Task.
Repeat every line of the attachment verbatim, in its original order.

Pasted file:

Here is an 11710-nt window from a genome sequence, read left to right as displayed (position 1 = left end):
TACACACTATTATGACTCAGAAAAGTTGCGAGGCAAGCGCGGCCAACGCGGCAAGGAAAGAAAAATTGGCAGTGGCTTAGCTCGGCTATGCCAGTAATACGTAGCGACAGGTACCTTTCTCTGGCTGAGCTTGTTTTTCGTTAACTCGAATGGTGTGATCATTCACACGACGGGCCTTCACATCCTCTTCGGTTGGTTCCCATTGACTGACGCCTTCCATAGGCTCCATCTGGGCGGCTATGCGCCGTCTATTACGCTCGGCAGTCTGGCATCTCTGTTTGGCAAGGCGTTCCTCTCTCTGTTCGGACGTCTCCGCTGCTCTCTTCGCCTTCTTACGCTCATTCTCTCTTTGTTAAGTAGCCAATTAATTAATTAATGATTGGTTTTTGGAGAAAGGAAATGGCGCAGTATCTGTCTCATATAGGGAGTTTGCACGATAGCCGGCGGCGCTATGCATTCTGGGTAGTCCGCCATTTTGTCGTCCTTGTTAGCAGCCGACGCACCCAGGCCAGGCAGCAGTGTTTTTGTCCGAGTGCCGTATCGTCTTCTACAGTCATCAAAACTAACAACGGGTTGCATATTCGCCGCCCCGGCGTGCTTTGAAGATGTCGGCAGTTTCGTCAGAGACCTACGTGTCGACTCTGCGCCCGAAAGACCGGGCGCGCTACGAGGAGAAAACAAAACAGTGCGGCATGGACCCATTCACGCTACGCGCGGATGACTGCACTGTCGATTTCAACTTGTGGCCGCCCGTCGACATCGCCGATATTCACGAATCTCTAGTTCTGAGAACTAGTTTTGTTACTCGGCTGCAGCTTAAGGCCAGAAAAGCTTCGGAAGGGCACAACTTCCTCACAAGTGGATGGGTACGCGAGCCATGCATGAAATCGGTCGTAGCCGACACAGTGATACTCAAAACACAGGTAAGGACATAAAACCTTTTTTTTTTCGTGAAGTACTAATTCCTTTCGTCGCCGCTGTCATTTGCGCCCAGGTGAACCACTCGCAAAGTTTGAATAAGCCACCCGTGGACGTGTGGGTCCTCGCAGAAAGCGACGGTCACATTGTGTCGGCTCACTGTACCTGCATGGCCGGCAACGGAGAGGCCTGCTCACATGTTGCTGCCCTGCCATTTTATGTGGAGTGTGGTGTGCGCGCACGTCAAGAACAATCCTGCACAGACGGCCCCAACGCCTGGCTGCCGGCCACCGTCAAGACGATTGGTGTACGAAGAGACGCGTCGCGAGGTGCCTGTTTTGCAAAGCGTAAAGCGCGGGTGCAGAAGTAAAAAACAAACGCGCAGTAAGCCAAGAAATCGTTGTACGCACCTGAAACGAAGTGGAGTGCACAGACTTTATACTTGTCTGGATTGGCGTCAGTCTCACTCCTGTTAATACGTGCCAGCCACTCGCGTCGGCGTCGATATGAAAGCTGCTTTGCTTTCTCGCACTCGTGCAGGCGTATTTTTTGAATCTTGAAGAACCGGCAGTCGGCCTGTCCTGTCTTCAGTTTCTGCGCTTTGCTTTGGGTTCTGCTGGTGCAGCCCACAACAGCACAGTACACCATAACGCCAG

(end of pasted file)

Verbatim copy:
Here is an 11710-nt window from a genome sequence, read left to right as displayed (position 1 = left end):
TACACACTATTATGACTCAGAAAAGTTGCGAGGCAAGCGCGGCCAACGCGGCAAGGAAAGAAAAATTGGCAGTGGCTTAGCTCGGCTATGCCAGTAATACGTAGCGACAGGTACCTTTCTCTGGCTGAGCTTGTTTTTCGTTAACTCGAATGGTGTGATCATTCACACGACGGGCCTTCACATCCTCTTCGGTTGGTTCCCATTGACTGACGCCTTCCATAGGCTCCATCTGGGCGGCTATGCGCCGTCTATTACGCTCGGCAGTCTGGCATCTCTGTTTGGCAAGGCGTTCCTCTCTCTGTTCGGACGTCTCCGCTGCTCTCTTCGCCTTCTTACGCTCATTCTCTCTTTGTTAAGTAGCCAATTAATTAATTAATGATTGGTTTTTGGAGAAAGGAAATGGCGCAGTATCTGTCTCATATAGGGAGTTTGCACGATAGCCGGCGGCGCTATGCATTCTGGGTAGTCCGCCATTTTGTCGTCCTTGTTAGCAGCCGACGCACCCAGGCCAGGCAGCAGTGTTTTTGTCCGAGTGCCGTATCGTCTTCTACAGTCATCAAAACTAACAACGGGTTGCATATTCGCCGCCCCGGCGTGCTTTGAAGATGTCGGCAGTTTCGTCAGAGACCTACGTGTCGACTCTGCGCCCGAAAGACCGGGCGCGCTACGAGGAGAAAACAAAACAGTGCGGCATGGACCCATTCACGCTACGCGCGGATGACTGCACTGTCGATTTCAACTTGTGGCCGCCCGTCGACATCGCCGATATTCACGAATCTCTAGTTCTGAGAACTAGTTTTGTTACTCGGCTGCAGCTTAAGGCCAGAAAAGCTTCGGAAGGGCACAACTTCCTCACAAGTGGATGGGTACGCGAGCCATGCATGAAATCGGTCGTAGCCGACACAGTGATACTCAAAACACAGGTAAGGACATAAAACCTTTTTTTTTTCGTGAAGTACTAATTCCTTTCGTCGCCGCTGTCATTTGCGCCCAGGTGAACCACTCGCAAAGTTTGAATAAGCCACCCGTGGACGTGTGGGTCCTCGCAGAAAGCGACGGTCACATTGTGTCGGCTCACTGTACCTGCATGGCCGGCAACGGAGAGGCCTGCTCACATGTTGCTGCCCTGCCATTTTATGTGGAGTGTGGTGTGCGCGCACGTCAAGAACAATCCTGCACAGACGGCCCCAACGCCTGGCTGCCGGCCACCGTCAAGACGATTGGTGTACGAAGAGACGCGTCGCGAGGTGCCTGTTTTGCAAAGCGTAAAGCGCGGGTGCAGAAGTAAAAAACAAACGCGCAGTAAGCCAAGAAATCGTTGTACGCACCTGAAACGAAGTGGAGTGCACAGACTTTATACTTGTCTGGATTGGCGTCAGTCTCACTCCTGTTAATACGTGCCAGCCACTCGCGTCGGCGTCGATATGAAAGCTGCTTTGCTTTCTCGCACTCGTGCAGGCGTATTTTTTGAATCTTGAAGAACCGGCAGTCGGCCTGTCCTGTCTTCAGTTTCTGCGCTTTGCTTTGGGTTCTGCTGGTGCAGCCCACAACAGCACAGTACACCATAACGCCAG